The REH’s cost of securing telehealth coverage will be significantly less than paying local physicians and non-physician practitioners to assume these additional responsibilities, making resources available for the REH to provide additional services. Telehealth coverage will improve rural hospitals’ ability to recruit physicians and non-physician practitioners to their communities, as many have been unwilling to assume the heavy call coverage responsibilities required of rural providers.       

  1. 24-Hour Length of Stay

The CAA states services furnished in an REH cannot “exceed an annual per-patient average of 24 hours….” The calculation of this average for compliance purposes should exclude those patients for whom transport to another facility is delayed for reasons beyond the REH’s control including, for example, delays in securing an available bed at a receiving hospital and delays in transporting a patient due to weather or lack of available ambulance services. REH staff should not be expected to micro-manage the time each patient spends in the facility to account for uncontrollable circumstances.  

  1. Transfer Agreements

The CAA requires an REH to have a transfer agreement with a Level I or Level II trauma center.  In many states, however, the distance from a rural community to such a facility is well over 100 miles. Given these distances and the fact they often cannot accept transfers due to a lack of available beds, CAHs frequently transfer patients to Level III or Level IV facilities based on the patient’s specific needs. A CAH that discontinues inpatient services will need to arrange for transfers of lower acuity patients for whom it previously provided inpatient services; there are currently in place arrangements to transfer higher acuity patients. 

To facilitate appropriate transfers and to support their local hospitals, REHs should be held to a standard similar to the CAH requirement regarding participation in rural health networks, as specified in 45 CFR 485.603. In addition to the elements included in Section 485.603 (transfers, communication systems, and transportation), these network agreements should identify other areas of collaboration among the network members, e.g., telehealth and virtual services, training, and staffing arrangements.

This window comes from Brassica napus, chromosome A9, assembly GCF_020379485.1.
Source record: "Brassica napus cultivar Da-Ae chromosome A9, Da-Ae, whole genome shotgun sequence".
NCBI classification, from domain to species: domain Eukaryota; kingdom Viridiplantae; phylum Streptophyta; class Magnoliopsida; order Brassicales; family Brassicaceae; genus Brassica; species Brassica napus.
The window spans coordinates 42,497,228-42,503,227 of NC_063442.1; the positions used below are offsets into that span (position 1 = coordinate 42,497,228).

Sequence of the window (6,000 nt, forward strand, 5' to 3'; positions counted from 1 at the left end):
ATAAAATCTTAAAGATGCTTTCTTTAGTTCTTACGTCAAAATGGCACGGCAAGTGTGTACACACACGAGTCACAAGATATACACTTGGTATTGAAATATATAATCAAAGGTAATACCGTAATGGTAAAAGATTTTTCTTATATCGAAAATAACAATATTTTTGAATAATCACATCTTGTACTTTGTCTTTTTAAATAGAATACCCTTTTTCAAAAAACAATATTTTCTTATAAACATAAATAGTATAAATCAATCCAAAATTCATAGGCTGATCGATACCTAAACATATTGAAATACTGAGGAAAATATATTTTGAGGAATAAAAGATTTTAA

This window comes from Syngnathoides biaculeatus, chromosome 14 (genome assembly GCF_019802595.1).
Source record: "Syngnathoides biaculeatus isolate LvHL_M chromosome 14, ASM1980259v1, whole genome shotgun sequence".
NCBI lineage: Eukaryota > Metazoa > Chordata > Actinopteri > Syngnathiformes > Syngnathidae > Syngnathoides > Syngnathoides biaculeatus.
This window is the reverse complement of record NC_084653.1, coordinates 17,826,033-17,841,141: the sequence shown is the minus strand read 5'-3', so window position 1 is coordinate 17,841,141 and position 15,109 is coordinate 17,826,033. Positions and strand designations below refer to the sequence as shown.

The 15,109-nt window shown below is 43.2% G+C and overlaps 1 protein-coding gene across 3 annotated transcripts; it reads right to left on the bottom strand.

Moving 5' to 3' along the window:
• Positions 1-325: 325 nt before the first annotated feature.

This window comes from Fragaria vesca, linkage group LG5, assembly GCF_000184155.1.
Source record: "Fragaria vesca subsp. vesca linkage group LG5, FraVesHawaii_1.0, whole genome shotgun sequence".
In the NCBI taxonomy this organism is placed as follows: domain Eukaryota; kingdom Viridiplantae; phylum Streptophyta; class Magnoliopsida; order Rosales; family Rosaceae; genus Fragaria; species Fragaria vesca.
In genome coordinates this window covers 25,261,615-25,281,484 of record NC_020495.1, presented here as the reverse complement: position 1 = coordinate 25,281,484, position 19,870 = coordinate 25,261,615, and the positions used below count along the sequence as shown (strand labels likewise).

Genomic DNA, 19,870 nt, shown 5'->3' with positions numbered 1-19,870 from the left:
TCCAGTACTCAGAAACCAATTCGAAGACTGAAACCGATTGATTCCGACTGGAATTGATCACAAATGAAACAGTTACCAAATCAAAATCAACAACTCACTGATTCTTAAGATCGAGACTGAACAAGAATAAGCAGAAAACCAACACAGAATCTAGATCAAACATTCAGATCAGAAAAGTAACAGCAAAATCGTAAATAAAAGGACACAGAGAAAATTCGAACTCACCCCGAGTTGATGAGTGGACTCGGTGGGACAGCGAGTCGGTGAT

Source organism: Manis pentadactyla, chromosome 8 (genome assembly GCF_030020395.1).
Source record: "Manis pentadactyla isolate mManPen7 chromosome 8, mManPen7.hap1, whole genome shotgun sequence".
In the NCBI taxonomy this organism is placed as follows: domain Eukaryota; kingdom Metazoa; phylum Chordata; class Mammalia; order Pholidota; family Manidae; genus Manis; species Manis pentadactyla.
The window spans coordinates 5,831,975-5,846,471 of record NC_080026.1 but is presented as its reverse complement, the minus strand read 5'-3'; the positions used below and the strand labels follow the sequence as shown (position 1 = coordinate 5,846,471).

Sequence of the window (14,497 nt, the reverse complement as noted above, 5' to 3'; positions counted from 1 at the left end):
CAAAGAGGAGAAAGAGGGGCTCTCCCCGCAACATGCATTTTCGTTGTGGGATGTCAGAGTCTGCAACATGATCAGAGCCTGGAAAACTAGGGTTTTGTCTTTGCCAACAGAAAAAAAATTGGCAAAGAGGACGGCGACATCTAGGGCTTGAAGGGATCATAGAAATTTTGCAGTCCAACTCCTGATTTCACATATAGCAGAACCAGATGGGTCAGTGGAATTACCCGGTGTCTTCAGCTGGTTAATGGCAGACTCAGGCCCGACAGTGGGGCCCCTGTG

Additionally, to facilitate collaboration and care coordination among an REH and the hospitals to which it transfers patients, CMS should promulgate appropriate Anti-Kickback Safe Harbors protecting an REH’s financial arrangements with rural health network participants. Compliance concerns relating to the fraud and abuse laws have limited the scope of collaborative arrangements among hospitals. Similar concerns should not restrict the close working relationships REHs must foster with regional hospitals to ensure access to care for their communities.   

  1. Quality Measures

The CAA requires CMS to establish an REH quality reporting program. When considering quality measures for this program, CMS should start small, automate as much as possible, and make sure the measures are rural relevant. Some of the Medicare Beneficiary Quality Improvement Project (MBQIP) measures, such as the Emergency Department Transfer of Communication Measures, may apply to REHs. Other areas to consider would include time from arrival to being seen, time to transfer for a few specific critical diagnoses (e.g., heart attack and stroke), healthcare worker immunization rates, antibiotic prescribing rates, and/or opioid prescribing rates.

CMS should limit reporting requirements to measures with broad application as opposed to those focused on a specific patient population. The relatively small number of patients served in rural facilities can skew the story the numbers tell. If a facility has served only a handful of patients that meet specific measure criteria, a single missed measure can result in a low overall score.   

CMS has not provided any timeline for the publication of the proposed rule implementing the REH program. We encourage you to keep a careful watch for this proposed rule, as industry feedback will be key to establishing a workable program that maintains access to care in rural communities. 

For more information about our rural health expertise, please visit PYA’s Center for Rural Health Advancement. If you would like additional guidance with the REH Program, or any matter related to compliance, valuation, or strategy and transactions, one of our executive contacts would be happy to assist. You may email them below, or call (800) 270-9629.